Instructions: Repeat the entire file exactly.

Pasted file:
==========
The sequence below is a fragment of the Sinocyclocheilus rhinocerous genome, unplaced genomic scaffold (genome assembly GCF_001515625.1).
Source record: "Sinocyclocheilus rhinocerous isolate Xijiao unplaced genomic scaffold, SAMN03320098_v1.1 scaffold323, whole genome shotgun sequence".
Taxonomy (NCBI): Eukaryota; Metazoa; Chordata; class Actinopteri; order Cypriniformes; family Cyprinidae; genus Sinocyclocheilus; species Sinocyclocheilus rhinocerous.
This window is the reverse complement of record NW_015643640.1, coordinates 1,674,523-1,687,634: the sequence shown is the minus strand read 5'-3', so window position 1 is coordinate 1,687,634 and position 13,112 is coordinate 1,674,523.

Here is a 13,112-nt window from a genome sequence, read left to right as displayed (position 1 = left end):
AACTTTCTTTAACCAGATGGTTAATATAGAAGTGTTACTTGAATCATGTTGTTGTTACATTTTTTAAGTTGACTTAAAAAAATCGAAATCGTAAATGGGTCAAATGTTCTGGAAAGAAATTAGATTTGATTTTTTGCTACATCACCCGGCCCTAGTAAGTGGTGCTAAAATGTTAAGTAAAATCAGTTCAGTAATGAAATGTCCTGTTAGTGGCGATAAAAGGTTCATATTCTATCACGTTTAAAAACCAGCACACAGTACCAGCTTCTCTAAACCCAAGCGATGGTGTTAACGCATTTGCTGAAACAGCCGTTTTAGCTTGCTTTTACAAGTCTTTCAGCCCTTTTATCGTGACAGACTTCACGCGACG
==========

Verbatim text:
The sequence below is a fragment of the Sinocyclocheilus rhinocerous genome, unplaced genomic scaffold (genome assembly GCF_001515625.1).
Source record: "Sinocyclocheilus rhinocerous isolate Xijiao unplaced genomic scaffold, SAMN03320098_v1.1 scaffold323, whole genome shotgun sequence".
Taxonomy (NCBI): Eukaryota; Metazoa; Chordata; class Actinopteri; order Cypriniformes; family Cyprinidae; genus Sinocyclocheilus; species Sinocyclocheilus rhinocerous.
This window is the reverse complement of record NW_015643640.1, coordinates 1,674,523-1,687,634: the sequence shown is the minus strand read 5'-3', so window position 1 is coordinate 1,687,634 and position 13,112 is coordinate 1,674,523.

Here is a 13,112-nt window from a genome sequence, read left to right as displayed (position 1 = left end):
AACTTTCTTTAACCAGATGGTTAATATAGAAGTGTTACTTGAATCATGTTGTTGTTACATTTTTTAAGTTGACTTAAAAAAATCGAAATCGTAAATGGGTCAAATGTTCTGGAAAGAAATTAGATTTGATTTTTTGCTACATCACCCGGCCCTAGTAAGTGGTGCTAAAATGTTAAGTAAAATCAGTTCAGTAATGAAATGTCCTGTTAGTGGCGATAAAAGGTTCATATTCTATCACGTTTAAAAACCAGCACACAGTACCAGCTTCTCTAAACCCAAGCGATGGTGTTAACGCATTTGCTGAAACAGCCGTTTTAGCTTGCTTTTACAAGTCTTTCAGCCCTTTTATCGTGACAGACTTCACGCGACG